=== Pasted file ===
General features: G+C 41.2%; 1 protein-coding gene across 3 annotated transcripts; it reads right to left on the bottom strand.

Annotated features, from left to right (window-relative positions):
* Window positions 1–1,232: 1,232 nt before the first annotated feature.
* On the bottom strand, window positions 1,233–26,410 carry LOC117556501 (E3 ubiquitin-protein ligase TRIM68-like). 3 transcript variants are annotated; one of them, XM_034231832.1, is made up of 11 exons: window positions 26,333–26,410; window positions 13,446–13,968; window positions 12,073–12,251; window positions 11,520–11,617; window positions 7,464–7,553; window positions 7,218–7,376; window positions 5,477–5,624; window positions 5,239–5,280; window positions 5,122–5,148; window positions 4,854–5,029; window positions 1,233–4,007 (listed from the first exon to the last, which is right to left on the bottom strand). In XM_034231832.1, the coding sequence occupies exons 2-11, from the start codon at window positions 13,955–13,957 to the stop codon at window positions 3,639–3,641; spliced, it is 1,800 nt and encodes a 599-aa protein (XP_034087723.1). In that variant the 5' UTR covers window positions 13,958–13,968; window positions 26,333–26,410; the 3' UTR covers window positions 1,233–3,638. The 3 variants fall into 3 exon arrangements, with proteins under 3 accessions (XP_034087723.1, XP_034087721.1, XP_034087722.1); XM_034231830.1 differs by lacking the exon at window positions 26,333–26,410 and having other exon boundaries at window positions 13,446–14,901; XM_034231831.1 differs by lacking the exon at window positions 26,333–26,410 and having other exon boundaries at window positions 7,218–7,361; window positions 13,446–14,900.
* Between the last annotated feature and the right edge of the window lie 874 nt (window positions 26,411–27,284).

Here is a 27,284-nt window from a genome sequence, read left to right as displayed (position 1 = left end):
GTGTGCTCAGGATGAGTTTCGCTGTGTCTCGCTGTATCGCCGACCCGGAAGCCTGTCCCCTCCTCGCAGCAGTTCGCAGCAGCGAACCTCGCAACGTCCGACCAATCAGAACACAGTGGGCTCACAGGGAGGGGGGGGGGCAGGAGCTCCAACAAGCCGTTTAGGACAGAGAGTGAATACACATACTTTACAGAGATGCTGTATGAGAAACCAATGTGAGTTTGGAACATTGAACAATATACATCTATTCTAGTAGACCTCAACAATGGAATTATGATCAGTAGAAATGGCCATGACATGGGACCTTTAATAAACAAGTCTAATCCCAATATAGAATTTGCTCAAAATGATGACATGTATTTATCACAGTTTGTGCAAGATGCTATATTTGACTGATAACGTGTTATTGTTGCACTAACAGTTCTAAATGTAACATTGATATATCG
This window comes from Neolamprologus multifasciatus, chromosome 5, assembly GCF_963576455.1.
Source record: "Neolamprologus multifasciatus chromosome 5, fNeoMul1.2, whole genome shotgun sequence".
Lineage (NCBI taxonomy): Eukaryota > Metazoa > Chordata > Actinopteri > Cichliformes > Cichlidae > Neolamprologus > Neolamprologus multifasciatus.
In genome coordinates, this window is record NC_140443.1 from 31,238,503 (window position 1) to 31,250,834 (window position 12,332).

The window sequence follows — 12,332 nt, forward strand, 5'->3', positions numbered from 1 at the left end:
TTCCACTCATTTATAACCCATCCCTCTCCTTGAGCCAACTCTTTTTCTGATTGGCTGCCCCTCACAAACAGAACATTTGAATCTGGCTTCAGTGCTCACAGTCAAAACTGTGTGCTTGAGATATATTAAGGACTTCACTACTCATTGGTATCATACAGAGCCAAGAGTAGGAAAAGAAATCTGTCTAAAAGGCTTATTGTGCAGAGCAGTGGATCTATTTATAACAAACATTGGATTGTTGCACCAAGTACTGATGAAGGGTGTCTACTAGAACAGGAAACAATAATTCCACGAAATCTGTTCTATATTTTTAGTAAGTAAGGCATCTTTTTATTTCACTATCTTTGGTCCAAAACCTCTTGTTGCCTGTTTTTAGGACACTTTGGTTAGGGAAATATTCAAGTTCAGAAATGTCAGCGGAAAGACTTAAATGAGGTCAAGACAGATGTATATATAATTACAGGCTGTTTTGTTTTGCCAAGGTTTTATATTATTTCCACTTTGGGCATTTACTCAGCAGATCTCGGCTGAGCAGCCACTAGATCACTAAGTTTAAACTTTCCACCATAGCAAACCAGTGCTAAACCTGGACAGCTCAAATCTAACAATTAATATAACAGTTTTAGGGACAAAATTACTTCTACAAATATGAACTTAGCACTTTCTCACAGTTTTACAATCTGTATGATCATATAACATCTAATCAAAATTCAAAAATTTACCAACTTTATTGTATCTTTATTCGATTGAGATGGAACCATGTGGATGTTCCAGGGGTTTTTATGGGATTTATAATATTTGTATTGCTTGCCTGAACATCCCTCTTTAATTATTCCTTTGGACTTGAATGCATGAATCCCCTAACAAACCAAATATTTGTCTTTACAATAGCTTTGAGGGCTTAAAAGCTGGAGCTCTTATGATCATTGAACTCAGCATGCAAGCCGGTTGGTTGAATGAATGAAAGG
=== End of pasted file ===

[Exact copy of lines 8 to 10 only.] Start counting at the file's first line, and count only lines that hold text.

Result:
This window comes from Neolamprologus multifasciatus, chromosome 5, assembly GCF_963576455.1.
Source record: "Neolamprologus multifasciatus chromosome 5, fNeoMul1.2, whole genome shotgun sequence".
Lineage (NCBI taxonomy): Eukaryota > Metazoa > Chordata > Actinopteri > Cichliformes > Cichlidae > Neolamprologus > Neolamprologus multifasciatus.